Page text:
I’m pressed up against him when he breaks away from me to say it:
“Maybe, try being more…” And here he struggles to find the right word, my dance partner. His eyes scrunch up lightly, until they suddenly light up as he snaps his fingers. “Sexy. Be more sexy, like, be freer with your body. You know? Think of a belly dancer –sensual.”
We’re on the dance floor when he tells me this. The whole room is sweltering hot. Two fans beat nonstop to no avail. Everyone’s shirts are starting to lightly cling to their skin. It doesn’t help that all of us are dancing, not inches way from each other, but pressed into each other, breaking away only to execute well-timed spins and intricate dance patterns.
The beat of bachata & salsa music is blaring jubilantly over the noise of the two fans, but when my dance partner breaks way from me to speak his voice is quiet and intense. He’s tall, from the Dominican Republic, well muscled — and also making a lot of earnest eye contact with his dark brown eyes as he says this to me. He really wants me to get this, that bachata isn’t just a dance. Bachata is a sensual connection between two people, a shared intimacy.
When people talk about bachata they often describe it as sensual, but bachata is more than just sensual. Bachata is sexy. It’s rhythmic and undulating, the melody caresses you, the singers croon about heartbreak and longing. You’re close enough to feel the body heat of your partner and his thighs moving between and around yours as you dance. It’s easy to get carried away with bachata –The music, the dance, the intimacy… Which is probably the whole point.
He’s not wrong, my dance partner, in what he’s saying, but that doesn’t make it
sting any less. I’m a woman, I’m supposed to have sexy down. As I try again, I can’t help but think that this should just be natural, that I shouldn’t have to learn this. It shouldn’t be awkward and ridiculous. But that’s exactly how I feel on that dance floor — awkward and ridiculous.
And the feedback I keep getting from experienced dance partners in one form or another isn’t helping me feel any better about it: Loosen up. Give your body over to your partner. Let yourself go — give yourself over to the music. They’re all saying the same thing, in their different ways: Surrender.
And that’s really the essence of sexy, isn’t it? It’s not a low cut top, or the way you grind your hips. It’s not the perfect pout or a suggestive tone of voice. Sexy is Letting go, losing control to the moment by being fully present, and that takes confidence. Sexy is allowing yourself to be seduced by something bigger than yourself. Getting carried away… And that means trusting yourself enough to give up your self-control.
Bachata is all about the sexy, and If I’m going to learn bachata I’m going to need to embrace sexy — my sexy, my version of sexy. I’m going to have to rediscover the sexy and feminine within me, because there is, very definitely, a sexy and feminine woman within me. She’s just been in hiding.
I come by it honestly, hiding sexy. I did not grow up in the Dominican Republic where I can only imagine that sex, flirtation, and celebration are as natural as breathing. I didn’t grow up in the hot, humid tropics where there’s a clave beat and dancing on every corner. I didn’t grow up flirting or being encouraged to be feminine.
I grew up with sex ed, puritanical ideals, and after school specials on the dangers of sex in this country. Between them all, I’m sure I’m not the only woman baffled by the idea of sexy or utterly confused by what exactly I’m supposed to do with all this femininity. Baffled, but also intrigued, and kind of seduced, by the very idea of it. I’m a little scared of sexy, but I’m also really taken with the idea of it. I want sexy. Mostly because I suspect that feeling sexy means feeling more alive and getting to enjoy and appreciate men more. This sounds good to me… Really good.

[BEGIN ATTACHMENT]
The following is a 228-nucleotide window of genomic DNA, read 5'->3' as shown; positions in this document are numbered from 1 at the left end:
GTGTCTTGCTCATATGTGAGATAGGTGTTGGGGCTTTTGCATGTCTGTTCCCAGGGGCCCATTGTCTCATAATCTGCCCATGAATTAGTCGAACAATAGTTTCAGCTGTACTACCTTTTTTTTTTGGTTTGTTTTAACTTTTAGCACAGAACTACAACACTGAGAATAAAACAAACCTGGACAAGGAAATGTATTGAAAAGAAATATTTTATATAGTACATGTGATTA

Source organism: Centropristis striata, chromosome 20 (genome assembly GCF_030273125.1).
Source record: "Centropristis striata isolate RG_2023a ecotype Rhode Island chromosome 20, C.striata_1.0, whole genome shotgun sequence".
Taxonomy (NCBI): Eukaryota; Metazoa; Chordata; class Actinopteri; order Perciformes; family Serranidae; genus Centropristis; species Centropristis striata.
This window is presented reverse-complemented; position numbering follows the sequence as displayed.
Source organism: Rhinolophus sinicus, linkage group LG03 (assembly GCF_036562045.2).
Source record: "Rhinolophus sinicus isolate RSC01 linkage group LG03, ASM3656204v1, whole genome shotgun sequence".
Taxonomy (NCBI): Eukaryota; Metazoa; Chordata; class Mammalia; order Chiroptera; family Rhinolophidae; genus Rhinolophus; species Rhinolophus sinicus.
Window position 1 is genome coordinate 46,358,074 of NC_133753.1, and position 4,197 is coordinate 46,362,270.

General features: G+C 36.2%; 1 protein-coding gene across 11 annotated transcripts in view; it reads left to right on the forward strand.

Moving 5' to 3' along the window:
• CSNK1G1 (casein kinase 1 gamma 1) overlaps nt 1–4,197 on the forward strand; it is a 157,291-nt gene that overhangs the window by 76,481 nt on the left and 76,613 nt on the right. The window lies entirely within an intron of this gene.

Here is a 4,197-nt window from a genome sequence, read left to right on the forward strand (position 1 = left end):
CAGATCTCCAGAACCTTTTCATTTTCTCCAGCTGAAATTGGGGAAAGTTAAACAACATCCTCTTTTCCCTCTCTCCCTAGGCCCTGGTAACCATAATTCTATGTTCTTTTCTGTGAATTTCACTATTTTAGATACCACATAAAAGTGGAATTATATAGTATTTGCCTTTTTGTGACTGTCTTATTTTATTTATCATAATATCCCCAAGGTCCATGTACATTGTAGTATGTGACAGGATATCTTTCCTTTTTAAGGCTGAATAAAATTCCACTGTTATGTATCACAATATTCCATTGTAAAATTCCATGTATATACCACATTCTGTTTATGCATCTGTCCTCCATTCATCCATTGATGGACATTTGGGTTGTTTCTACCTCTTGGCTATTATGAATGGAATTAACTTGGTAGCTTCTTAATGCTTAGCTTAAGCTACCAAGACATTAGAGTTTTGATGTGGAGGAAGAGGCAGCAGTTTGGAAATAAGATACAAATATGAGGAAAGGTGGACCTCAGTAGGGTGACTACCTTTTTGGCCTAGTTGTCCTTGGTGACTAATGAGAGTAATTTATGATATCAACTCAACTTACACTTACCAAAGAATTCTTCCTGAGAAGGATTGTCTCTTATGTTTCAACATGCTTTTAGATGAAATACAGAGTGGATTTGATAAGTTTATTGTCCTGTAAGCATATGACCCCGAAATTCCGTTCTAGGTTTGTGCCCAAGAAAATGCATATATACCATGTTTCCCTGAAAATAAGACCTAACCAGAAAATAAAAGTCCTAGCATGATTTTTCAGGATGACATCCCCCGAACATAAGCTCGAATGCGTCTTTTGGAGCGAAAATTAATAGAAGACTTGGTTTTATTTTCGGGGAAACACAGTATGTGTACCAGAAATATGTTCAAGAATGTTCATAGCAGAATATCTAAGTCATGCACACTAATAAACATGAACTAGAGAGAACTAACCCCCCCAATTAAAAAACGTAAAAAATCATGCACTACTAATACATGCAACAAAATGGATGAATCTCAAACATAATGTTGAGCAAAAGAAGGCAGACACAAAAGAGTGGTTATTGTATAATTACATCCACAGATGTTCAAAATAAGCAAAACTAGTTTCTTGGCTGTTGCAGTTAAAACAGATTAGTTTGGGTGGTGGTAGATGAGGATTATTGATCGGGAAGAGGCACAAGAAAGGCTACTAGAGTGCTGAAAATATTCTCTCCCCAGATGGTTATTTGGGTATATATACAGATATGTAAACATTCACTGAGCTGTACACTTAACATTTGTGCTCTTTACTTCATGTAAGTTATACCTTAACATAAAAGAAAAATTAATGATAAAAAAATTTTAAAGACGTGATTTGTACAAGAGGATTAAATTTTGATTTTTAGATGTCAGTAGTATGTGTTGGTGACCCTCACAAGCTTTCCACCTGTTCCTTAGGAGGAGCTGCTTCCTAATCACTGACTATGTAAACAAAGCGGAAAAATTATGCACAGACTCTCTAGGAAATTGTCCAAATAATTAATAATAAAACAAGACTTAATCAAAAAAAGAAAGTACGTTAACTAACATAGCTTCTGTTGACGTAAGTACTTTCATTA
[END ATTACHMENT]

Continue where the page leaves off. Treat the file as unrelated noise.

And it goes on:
And I’ve come to realize that by not embodying sexy, by being so guarded, I’ve missed out on men and fun and pleasure. I’ve missed out on the good guys. Their humor, their masculinity, their courage and vulnerability, not to mention all their charm. I’ve missed out on having fun with men and feeling free with them. I’ve missed out on sharing myself with them and on a lot of the perks of being a woman.
This all begs the question: How do we get back to feeling sexy and alive? To having fun and appreciating men? I wish I had a 5 step program for us. Something simple, elegant, and easy to follow. Maybe a flashy infograph to go with it… By now, you’ve probably guessed, I don’t. Life is less about following of a plan, anyway, and more about taking action and learning from risk.
If we want to reclaim sexy I strongly suspect we have to do it by getting out there and owning it. We have to try sexy on more, even when the process of trying it on means we must risk looking a little ridiculous, like me on that dance floor. We need the confidence to know that eventually it starts to feel natural.
Your version of sexy may have nothing to do with a dance floor, mine certainly has grown beyond that, but wherever that journey takes you it will involve playfulness, a bit of struggle and risk. Make no doubt about it. But isn’t freedom and the feeling of being unshackled, of pure joy, worth that? That’s a question only you can answer. And for the record I don’t believe there are any right or wrong answers, just your answers, your truth.
As for my answer..? I think you already know. So, here’s to dancing bachata, turning the dial way up on sexy, enjoying femininity more, and to appreciating men.